SHARE
COPY LINK
For members

READER INSIGHTS

‘I feel ripped off’: What it’s really like living in Austria right now

It’s no secret that life is stressful and expensive, but how is the situation affecting international residents in Austria? We asked readers of The Local how they feel about it.

'I feel ripped off': What it’s really like living in Austria right now
Even cheap groceries, cleaning supplies and beauty products are now being hit by inflation in Austria. (Photo by Markus Spiske / Pexels)

A quick glance at the latest news headlines is enough to give anyone anxiety right now, with crises in Austria ranging from inflation to war and climate change.

There is also the possibility of an energy shortage this winter as the war in Ukraine and sanctions against Russia continue to impact gas supplies to Austria.

Plus, this is all taking place against the backdrop of the Covid-19 pandemic, which is not completely over yet.

FOR MEMBERS: From inflation to Covid: What to expect from Austria’s winter season

So how are these issues impacting international residents? And how do they feel about living in Austria?

Here’s what readers of The Local had to say.

‘It takes away optimism’

The biggest concern in Austria right now is the rising cost of living, according to the results from our latest reader survey. Almost half of all respondents (49 percent) said this was the most pressing issue for the country.

In second place was the energy crisis (27 percent), followed by climate change (18 percent) and the war in Ukraine (6 percent). No one said they are worried about Covid-19.

When asked why they are concerned about the cost of living, several readers said Austria was already an expensive country and inflation was making the situation worse.

READ ALSO: ‘Mission 11’: Austrian government reveals tips on how to save energy and fuel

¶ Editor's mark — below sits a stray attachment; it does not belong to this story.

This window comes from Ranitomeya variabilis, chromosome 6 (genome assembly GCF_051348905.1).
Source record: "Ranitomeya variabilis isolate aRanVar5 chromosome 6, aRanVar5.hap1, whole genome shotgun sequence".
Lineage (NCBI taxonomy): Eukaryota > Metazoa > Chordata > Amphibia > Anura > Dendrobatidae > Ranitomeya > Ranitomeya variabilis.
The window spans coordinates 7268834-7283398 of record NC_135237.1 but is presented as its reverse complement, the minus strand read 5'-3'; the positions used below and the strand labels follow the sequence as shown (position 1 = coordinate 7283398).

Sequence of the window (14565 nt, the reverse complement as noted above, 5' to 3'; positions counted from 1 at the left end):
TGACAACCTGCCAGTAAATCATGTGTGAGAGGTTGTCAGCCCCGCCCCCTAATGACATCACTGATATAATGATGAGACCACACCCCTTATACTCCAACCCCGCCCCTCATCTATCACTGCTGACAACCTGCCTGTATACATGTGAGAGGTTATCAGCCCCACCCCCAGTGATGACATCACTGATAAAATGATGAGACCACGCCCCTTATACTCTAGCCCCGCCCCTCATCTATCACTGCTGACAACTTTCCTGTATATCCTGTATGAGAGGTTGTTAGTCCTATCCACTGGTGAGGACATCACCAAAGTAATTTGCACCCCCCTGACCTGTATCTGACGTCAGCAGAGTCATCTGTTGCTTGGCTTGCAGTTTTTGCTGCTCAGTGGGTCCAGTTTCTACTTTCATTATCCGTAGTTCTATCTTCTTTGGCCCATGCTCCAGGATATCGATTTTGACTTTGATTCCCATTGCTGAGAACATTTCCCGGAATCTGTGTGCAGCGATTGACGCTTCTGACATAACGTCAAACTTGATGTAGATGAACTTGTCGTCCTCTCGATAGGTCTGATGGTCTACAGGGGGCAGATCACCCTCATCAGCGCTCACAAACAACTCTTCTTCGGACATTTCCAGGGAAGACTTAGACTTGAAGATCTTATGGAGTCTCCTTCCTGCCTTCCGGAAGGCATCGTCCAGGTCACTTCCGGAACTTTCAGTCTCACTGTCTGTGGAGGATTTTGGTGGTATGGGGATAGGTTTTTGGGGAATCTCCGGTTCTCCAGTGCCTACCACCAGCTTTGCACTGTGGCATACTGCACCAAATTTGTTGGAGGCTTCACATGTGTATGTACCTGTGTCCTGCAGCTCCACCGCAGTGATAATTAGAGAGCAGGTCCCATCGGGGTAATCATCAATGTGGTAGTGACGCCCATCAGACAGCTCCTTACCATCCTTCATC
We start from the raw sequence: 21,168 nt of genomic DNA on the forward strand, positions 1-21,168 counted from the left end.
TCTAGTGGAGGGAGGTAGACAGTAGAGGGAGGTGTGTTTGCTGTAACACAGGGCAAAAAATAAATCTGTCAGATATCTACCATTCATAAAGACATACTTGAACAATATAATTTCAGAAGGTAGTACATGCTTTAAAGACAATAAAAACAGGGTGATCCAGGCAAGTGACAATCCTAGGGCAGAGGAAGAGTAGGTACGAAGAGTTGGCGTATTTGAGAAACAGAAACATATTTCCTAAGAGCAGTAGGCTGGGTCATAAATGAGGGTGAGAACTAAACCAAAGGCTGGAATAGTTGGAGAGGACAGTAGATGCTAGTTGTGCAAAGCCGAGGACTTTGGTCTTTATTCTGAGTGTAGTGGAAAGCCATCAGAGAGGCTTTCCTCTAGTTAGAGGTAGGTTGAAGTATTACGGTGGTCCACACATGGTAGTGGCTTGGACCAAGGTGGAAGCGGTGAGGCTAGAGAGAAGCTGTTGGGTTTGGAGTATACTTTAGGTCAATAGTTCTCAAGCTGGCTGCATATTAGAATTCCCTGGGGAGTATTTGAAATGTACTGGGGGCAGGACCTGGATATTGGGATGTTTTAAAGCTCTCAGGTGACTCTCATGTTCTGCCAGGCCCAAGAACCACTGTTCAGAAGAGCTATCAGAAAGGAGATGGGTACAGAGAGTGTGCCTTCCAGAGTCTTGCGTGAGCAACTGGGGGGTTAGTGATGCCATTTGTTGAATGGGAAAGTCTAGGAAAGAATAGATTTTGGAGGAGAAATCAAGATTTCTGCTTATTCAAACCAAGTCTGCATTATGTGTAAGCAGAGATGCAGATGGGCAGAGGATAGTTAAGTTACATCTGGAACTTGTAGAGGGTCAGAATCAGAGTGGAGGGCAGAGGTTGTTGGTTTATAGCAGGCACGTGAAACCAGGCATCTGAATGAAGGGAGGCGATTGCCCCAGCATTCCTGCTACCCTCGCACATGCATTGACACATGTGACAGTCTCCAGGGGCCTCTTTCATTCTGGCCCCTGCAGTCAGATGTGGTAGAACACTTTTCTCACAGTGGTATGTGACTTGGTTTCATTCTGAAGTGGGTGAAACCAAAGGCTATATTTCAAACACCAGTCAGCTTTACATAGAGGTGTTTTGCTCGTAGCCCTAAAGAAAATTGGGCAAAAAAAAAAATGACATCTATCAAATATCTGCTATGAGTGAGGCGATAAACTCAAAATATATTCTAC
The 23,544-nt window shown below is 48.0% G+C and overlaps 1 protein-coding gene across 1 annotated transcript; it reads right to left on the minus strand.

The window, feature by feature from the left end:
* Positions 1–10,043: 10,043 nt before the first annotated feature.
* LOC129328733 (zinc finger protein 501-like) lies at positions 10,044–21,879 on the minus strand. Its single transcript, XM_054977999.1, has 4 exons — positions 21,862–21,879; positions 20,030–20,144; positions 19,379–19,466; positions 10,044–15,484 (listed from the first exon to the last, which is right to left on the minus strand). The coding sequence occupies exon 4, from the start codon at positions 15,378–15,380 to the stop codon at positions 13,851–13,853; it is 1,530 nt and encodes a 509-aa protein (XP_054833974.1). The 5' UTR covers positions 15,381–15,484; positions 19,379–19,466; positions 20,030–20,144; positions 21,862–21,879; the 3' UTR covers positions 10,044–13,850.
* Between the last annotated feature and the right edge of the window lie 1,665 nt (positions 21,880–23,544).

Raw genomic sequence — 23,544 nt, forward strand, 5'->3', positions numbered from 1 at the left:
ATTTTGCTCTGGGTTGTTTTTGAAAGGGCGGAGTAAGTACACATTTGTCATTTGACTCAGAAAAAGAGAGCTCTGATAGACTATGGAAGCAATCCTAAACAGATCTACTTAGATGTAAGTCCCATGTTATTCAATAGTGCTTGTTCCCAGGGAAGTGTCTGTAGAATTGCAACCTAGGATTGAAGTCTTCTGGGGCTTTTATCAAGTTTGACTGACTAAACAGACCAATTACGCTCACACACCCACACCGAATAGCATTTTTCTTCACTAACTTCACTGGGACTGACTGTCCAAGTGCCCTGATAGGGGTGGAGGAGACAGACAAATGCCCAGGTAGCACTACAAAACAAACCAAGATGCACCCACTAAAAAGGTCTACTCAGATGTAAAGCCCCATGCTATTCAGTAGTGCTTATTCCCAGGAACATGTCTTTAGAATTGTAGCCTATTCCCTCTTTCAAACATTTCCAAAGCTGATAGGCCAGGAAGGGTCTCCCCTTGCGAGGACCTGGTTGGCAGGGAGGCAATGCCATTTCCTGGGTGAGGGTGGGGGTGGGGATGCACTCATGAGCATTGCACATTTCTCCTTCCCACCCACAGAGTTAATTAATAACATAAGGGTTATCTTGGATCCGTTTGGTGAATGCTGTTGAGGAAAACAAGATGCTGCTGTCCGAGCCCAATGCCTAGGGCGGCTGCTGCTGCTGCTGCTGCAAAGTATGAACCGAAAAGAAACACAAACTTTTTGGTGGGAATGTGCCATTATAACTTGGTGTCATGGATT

But others were more specific, like Masha from Slovenia who said: “It affects me as a 33-year old. It takes away optimism to be able to afford my own apartment.”

Whereas Max Mustermann from Romania said: “Earning a decent salary does not seem to be enough anymore.” 

For those mostly concerned about the energy crisis, rising costs are also a factor, which ties in with the overall high cost of living in Austria.

Kenneth in Klagenfurt said: “The cost of energy has become unaffordable.”

Vineet Deshpande from India said he is worried about “heating being less powerful, and electricity and gas prices increasing a lot”.

And Patrick in Villach said the energy crisis is the biggest concern “because it is an essential part of living”.

READ ALSO: Why are Austrians so pessimistic right now and is there any reason to be positive?

However, Jimi in Vienna said he is most concerned about climate change, describing it as having the “greatest irreversible consequences”.

A respondent in Vienna, who is also worried about climate change, said: “The change in weather patterns is having a direct effect on nature (trees, water, etc.). In turn, this affects our lives in uncertain ways and the future of our children and grandchildren.”

READ NEXT: Austria to add €0.25 deposit to price of cans and plastic bottles

Most people are still happy to be living in Austria despite the current challenges. (Photo by Frank J on Pexels)

‘Living here is amazing’

Despite some big issues to deal with, 55 percent of respondents said they are happy living in Austria, followed by 30 percent who said “somewhat happy” and 15 percent who are unhappy.

Similarly, 65 percent said they don’t have any plans to leave the country. But out of those that do want to leave Austria, 22 percent said they will move to somewhere else and 13 percent said they plan to move back to their home country.

Joseph Abi Haidar, who is happy with life in Austria, said: “I come from Lebanon and we have a big economic crisis. Living here with all basic needs provided in such a beautiful country with history, architecture, nature and night life is amazing.”

Patrick in Villach said he is happy in Austria due to the “relative peace”.

Vineet in Vienna praised the city’s public transport system and “affordable rent prices”.

READ ALSO: ‘Stressful learning German’: How a Ukrainian family is adapting to life in Austria

But one respondent, who asked to remain anonymous, commented: “There’s a hidden aggressiveness and discomfort in people. It may become obvious soon.”

Meanwhile, Max in Vienna, who is not happy in Austria, said: “I feel ripped off at every corner.”